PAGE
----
Ste McCabe – Brains of Britain

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Punk rock for body, imagination, and the passions to relish and parade their wanton sides, the vivacious sound of singer-songwriter Ste McCabe has been a constant source of acerbic lyrical prowess and salacious musical enterprise since his emergence. His virulently contagious and biting political pop songs have provoked and thrilled across three absorbing and acclaimed albums, and his unrelenting hunger to gig, but with his new full- length Brains of Britain, McCabe has brewed up a new pinnacle in his creatively mischievous and lyrically striking assault on thoughts and emotions. It is a glorious stomp of punk, art-pop, and electronic devilry, an incitement which never gives the senses and imagination time to lay dormant.

With the vocal magnetism and melodic flair of Pete Shelley, the inventive agitation and social snarl of Mark E Smith, and the infection spewing invention of Pete Wylie, McCabe brews up a presence and sound which is individual yet carries a familiarity to gloriously feast upon. There is an inescapable charm and raw honesty to his confrontations, an almost anthemic call which finds even greater irresistibility and strength within the Maneki-Neko Music released Brains of Britain.

It is fair to say as that as soon as the big bulging electro pulse of opener Fool hits ears a lustful twinge shot through thoughts and emotions, its resonating call pungent bait reminding of Blancmange. It is a forceful and vibrant lure which is lifted further by the distinctive tones of McCabe, his expressive toning as always an easy liking to the Buzzcocks frontman. The initial electro beats soon break into a thumping stride beneath the vocals whilst synths spread a melodic breath and glaze over the brewing abrasion of punk guitars, it all creating an irresistible blaze of electro punk loaded with lyrical causticity.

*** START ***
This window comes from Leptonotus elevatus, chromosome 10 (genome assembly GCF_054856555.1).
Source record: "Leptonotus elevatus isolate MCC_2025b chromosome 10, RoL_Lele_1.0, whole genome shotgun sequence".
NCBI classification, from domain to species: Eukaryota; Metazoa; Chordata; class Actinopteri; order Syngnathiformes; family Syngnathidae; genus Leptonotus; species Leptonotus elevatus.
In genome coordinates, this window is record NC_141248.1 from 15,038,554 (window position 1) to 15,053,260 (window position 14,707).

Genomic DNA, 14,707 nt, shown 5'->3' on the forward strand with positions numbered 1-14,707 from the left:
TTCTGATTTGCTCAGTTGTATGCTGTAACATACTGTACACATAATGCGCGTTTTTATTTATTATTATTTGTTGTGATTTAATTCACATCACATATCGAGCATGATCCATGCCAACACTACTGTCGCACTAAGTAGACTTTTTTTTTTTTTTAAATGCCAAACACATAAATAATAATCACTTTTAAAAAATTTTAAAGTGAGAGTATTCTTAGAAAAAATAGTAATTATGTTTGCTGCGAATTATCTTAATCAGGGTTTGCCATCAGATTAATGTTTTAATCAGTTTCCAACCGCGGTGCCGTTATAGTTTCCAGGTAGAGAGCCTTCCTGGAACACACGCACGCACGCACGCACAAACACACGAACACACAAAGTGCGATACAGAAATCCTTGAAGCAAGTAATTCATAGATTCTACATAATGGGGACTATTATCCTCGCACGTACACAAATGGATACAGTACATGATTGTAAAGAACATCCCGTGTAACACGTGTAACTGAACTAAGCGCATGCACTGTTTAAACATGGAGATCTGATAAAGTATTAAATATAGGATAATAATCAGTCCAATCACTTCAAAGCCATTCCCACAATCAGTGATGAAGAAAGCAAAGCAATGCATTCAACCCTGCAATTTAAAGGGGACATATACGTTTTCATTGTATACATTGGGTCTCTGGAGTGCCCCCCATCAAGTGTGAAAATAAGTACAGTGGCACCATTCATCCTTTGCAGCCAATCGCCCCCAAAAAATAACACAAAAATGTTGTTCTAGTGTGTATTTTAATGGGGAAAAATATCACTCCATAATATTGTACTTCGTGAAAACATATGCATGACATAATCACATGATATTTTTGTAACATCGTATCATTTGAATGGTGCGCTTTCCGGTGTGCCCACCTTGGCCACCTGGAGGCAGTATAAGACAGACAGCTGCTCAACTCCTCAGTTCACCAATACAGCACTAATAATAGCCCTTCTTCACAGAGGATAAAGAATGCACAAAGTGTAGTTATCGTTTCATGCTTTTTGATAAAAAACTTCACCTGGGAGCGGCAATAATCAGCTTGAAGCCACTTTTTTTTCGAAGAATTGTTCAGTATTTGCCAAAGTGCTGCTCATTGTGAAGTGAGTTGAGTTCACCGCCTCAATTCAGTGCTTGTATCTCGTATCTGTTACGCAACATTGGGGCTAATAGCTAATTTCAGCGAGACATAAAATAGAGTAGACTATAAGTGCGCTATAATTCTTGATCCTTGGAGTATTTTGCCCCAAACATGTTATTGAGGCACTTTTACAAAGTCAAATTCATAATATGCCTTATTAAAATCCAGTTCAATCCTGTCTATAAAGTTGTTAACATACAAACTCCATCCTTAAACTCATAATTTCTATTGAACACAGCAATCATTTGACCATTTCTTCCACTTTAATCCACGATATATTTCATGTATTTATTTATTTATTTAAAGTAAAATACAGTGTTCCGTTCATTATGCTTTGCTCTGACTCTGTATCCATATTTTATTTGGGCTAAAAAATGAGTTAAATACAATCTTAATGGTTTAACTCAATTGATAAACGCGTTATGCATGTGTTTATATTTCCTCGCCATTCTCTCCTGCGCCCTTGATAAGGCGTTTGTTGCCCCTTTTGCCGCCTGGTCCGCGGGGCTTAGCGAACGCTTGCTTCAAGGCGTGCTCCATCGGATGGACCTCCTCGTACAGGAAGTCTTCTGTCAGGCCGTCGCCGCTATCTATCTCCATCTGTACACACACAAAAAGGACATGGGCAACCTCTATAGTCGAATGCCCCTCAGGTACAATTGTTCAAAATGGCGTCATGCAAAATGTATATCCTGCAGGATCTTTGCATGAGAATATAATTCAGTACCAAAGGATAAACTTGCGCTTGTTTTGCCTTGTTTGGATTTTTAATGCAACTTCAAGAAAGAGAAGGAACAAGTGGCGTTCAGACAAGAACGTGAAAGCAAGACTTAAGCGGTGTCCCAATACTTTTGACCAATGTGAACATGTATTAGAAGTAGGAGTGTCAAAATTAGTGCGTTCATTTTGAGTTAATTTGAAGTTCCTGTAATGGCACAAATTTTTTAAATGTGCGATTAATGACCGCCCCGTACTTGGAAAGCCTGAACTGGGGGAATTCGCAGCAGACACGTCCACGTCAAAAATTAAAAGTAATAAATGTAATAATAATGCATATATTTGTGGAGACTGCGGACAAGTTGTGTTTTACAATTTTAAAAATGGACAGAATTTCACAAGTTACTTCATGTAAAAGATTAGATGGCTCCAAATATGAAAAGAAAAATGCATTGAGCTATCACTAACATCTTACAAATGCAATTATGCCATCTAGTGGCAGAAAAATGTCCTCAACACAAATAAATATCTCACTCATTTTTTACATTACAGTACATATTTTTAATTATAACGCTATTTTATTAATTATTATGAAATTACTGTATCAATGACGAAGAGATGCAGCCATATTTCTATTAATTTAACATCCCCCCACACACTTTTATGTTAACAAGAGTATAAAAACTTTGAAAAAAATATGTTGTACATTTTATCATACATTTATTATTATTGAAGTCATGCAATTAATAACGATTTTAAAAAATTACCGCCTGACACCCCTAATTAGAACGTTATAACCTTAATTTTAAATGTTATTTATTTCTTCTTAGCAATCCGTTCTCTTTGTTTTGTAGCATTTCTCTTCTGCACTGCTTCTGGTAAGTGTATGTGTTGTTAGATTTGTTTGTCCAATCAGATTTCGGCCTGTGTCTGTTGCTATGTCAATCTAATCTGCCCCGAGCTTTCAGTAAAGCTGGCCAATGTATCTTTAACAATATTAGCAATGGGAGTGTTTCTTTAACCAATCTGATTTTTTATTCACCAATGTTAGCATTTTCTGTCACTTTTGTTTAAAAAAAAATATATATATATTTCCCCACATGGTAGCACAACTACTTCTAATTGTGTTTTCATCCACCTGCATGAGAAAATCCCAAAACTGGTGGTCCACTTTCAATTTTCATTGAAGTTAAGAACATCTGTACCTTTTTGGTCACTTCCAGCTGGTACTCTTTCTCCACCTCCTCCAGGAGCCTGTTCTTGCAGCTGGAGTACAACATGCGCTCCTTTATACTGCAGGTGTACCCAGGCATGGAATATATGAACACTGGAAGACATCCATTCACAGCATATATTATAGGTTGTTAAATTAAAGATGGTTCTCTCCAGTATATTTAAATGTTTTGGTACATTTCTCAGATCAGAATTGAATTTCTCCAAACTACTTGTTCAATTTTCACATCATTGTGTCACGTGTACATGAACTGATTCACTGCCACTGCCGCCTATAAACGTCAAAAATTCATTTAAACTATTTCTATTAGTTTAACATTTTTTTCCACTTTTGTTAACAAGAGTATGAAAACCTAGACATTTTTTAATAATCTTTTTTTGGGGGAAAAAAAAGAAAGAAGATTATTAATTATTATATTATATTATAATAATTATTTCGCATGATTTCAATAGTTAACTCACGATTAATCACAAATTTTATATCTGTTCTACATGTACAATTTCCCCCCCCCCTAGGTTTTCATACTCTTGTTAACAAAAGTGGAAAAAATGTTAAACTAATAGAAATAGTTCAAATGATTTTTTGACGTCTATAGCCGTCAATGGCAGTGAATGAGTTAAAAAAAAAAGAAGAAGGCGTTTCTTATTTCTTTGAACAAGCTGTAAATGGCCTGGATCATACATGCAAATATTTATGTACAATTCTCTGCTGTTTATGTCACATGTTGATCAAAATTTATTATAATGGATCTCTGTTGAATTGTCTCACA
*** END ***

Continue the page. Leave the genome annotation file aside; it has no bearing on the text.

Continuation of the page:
The thrilling start is continued by Cockroach, a darkly shadowed, post punk spiced slab of provocative expression which features Billy Bragg who superbly alternates his equally distinctive presence and lyrical antagonism with that of McCabe. It is a song which crawls over senses and psyche, bass a lingering toxicity upon which light but scarring riffs and the outstanding vocal mix flourish. There is no avoiding the fallout of the exceptional song, its heavy radiance and gripping drama a lingering spark in thoughts and passions from the very first infestation.

Mantos ’99 moves in next with dark electro flirtation aligned to slight but potent scythes of guitar. It is another song with a minimally dressed landscape and intensive attraction, though it just misses the heights of its predecessors, even a2655639157_2with the increasing confrontation of its manner and energy. Again a post punk tempting ingrains the electronic wind of the song for a fulfilling helping of sonic bewitching around vocal devilry but it is soon left in the shadows of The Family Values Song. Imagine Swell Maps in league with Buzzcocks for a far too brief and exhausting but most of all scintillating blast, and you get sense of this riotous treat.

The pair of Chinless Wonders and Don’t We Have Nice Hair spark ears and imagination on new thrilling escapades next, the first a flight across an exotic climate of synth melodies and an evocative narrative painted by vocal variation, both aspects around a spine of heavy pulsation. Glistening before and creeping over the senses it is a magnetic prowl and seduction setting up an already greedy appetite for the second of the two. The track is a punk growl coated in a post punk chill of melodic melancholia. Barely two minutes long but flying by within a blink of the eye, the track croons and infects like a delicious mix of Television Personalities and Magazine with an OMD emotional discharge.

The spiky I’ll Do It sets up its contagion next, again a short burst of electro punk irreverence immediately irresistible to feet and emotions but no more so than the gripping PiL like sonic tempest of Go Polski Boy! Thrusting that caustic sonic radiance into a voracious electro and ravenous trance bred stomping, the track flexes and pulsates with creative gluttony and glorious insatiability. It sets another plateau for the album but itself is surpassed by the brilliant Them There Different People, the most potent art punk song you could wish to be seduced by. With a more than passing whisper of The Vibrators to it and the rawer agitation of 999, the track stomps and swaggers with an almost primal persuasion, leaving ears through to the heart enslaved.